Issue 14, April 2010
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Homer in Vancouver, home of 2010 Winter Olympics
 

 […] but Achilles stayed the people and made them sit in assembly. He brought prizes from the ships-cauldrons, tripods, horses and mules, noble oxen, women with fair girdles, and swart iron. The first prize he offered was for the chariot races- a woman skilled in all useful arts, and a three-legged cauldron that had ears for handles, and would hold twenty-two measures. This was for the man who came in first…

In Iliad’s book Ψ, Homer offers the first description of athletic games in literature. He describes the games organized by Achilles in memory of his beloved friend Patroclus.  Athletic events were held in ancient Greece to honor the dead and to give warriors a chance for training before the battle. They served as a break from the hardship of war and as a way of steaming off human aggressiveness. Such events may well have served as model for the establishment of the Olympic Games.
Vancouver was the Canadian city that organized the 2010 Winter Olympics. Thus it was the perfect setting for the staging of a dramatic reading of excerpts from Homer’s Iliad that referred to ancient athletic games. It was organized at the Vancouver International Film Centre January 20, 2010, and provided a bold, poignant statement of why games matter along with strong images of breathtaking action and good sportsmanship.

Directed by David Muse, of Washington, D.C.'s Shakespeare Theatre Company, from a 1990 translation by Robert Fagles, Striving for Excellence in Homeric Times was a presentation of the affiliate Alexander S. Onassis Foundation and the Hellenic studies chair at Simon Fraser University. Throughout the performance by a cast of local and American actors, David Konstan, a classics professor from Brown University, provided a commentary putting in context the moments culled from the saga that chronicles the bloody final months of the 10-year siege of Troy.

Eight actors read the different parts: Jennifer Clement was Andromache· Sam Tsoutsouvas was Homer· Ian Butcher, Hector and Menelaus· Greg Derelian, Ajax and Diomedes· Ed Dixon, Priam and Nestor· Alessandro Juliani, Achilles· Peter Francis James, Odysseus and Epeus· Kyle Rideout, Antilochus and Dolon.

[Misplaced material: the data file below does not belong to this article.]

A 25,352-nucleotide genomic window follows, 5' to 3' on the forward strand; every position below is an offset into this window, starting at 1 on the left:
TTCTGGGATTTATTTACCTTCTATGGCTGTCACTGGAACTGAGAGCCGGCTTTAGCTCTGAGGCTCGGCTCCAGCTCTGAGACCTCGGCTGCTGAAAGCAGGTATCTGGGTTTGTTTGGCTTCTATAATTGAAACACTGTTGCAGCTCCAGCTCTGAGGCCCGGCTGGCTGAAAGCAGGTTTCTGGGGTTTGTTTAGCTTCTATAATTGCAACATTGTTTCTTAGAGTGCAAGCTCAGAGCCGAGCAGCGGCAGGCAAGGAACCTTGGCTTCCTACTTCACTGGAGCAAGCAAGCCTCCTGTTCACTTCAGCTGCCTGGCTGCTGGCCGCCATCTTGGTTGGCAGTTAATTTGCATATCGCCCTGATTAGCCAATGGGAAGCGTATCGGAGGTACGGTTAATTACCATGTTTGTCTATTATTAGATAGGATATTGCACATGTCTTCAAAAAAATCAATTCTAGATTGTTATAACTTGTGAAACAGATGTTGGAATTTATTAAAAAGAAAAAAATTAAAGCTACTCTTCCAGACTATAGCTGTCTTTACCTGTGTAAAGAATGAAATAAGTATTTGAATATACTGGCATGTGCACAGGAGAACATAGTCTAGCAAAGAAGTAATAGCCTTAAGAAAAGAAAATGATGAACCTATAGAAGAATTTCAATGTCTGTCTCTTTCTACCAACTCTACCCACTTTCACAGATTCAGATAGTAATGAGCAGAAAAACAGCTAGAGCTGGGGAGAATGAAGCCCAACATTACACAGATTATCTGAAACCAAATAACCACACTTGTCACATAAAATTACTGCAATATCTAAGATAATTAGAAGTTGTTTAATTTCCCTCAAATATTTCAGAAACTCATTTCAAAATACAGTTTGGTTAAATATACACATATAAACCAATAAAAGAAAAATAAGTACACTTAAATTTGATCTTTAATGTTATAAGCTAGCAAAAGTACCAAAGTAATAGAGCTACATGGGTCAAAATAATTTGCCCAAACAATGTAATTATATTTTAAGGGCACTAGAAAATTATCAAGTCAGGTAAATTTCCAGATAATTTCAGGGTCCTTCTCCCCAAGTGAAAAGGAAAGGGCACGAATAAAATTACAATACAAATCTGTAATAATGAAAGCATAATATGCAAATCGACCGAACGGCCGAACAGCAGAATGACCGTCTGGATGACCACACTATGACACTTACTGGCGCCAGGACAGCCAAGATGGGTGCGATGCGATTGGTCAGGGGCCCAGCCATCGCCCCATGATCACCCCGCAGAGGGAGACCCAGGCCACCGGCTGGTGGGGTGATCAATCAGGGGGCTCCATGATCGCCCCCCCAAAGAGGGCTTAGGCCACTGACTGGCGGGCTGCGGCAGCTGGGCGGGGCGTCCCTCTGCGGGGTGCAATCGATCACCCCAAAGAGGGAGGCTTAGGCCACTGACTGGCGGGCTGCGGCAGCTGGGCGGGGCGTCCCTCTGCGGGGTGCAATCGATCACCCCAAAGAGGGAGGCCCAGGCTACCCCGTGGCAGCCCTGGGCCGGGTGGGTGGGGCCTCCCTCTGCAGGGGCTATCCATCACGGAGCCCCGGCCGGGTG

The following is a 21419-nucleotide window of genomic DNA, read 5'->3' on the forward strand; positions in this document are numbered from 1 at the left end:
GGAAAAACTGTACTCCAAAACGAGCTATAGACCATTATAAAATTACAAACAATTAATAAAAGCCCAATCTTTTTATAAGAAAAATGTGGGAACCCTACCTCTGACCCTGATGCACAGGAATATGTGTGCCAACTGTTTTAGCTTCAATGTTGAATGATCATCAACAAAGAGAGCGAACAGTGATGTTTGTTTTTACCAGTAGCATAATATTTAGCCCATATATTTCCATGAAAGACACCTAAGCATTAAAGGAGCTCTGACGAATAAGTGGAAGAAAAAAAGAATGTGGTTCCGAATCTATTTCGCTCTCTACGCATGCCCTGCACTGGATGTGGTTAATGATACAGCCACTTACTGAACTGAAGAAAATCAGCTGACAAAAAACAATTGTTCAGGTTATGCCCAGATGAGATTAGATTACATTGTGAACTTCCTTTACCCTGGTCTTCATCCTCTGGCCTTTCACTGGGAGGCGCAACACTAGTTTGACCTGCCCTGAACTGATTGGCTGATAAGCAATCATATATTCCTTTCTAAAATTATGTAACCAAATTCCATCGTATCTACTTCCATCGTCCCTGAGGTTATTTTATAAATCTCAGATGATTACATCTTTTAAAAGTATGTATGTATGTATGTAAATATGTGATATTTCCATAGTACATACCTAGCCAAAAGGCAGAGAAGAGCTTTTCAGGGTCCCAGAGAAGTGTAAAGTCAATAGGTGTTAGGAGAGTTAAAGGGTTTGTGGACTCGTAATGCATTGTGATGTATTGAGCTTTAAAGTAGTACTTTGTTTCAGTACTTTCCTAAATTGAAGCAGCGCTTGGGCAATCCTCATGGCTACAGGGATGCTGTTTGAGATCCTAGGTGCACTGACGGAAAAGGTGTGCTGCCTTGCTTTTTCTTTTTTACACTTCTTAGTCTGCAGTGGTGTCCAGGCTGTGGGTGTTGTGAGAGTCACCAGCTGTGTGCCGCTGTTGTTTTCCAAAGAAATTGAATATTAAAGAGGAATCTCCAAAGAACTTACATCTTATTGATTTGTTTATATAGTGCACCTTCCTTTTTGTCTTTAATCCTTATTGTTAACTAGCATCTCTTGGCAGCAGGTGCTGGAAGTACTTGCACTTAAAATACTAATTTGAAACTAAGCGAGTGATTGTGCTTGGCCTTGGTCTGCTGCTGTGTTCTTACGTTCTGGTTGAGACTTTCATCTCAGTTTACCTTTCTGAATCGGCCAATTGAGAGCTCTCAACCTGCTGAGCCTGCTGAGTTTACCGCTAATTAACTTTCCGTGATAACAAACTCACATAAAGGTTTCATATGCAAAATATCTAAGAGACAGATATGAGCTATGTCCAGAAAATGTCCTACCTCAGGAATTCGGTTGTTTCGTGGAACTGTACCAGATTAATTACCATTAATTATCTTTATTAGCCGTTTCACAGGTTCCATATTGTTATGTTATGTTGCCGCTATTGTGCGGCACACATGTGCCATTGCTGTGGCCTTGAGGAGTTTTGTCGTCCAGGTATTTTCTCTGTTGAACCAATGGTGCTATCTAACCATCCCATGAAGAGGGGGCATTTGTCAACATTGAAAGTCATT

The dramatic reading was supported by a slide projection of period armaments, beautiful pottery, marbles and friezes. A trio of musicians -Joelysa Pankanea, Jeff Gladstone and Mark Haney in bass, guitar and percussion- accompanied the reading.
According to Homer, Achilles stands judging a wrestling match between Ajax and Odysseus, who battle ferociously but prove themselves of equal strength:

"Fight no more," Achilles intervenes, "and do not wear each other out in agony, you are both victors: Come take equal prizes."

“Games have umpires, though sadly they are lacking elsewhere on our planet,” comments Ian Mulgrew, writer for The Vancouver Sun. “Homer knew that. He knew that we all learn from games: The British Empire was created on the playing fields of Eton, as they say, and what happens on the playground remains forever with us. The spirit, ambition, heart and sportsmanship of athletics can and do connect and inspire. That is their power. That's why Homer included the games in his narrative.

He drove his point home, I think, at the end of the poem when the bereaved Trojan king, Priam, kisses the hand of Achilles, begging him to return the desecrated body of the king's son. Achilles had slain Hector to avenge the loss of his dearest friend and vowed dogs would feast on his corpse. Yet, in spite of his still-white rage, he uncharacteristically succumbs to the humanity of the broken man's pleas. They lament together in a closing scene of extraordinary compassion and common understanding.

Vancouver 2010 Winter Olympics”, concludes the Canadian journalist,  “should remind us that sports are important because they transmit values and virtues we all believe in and should exemplify more”.

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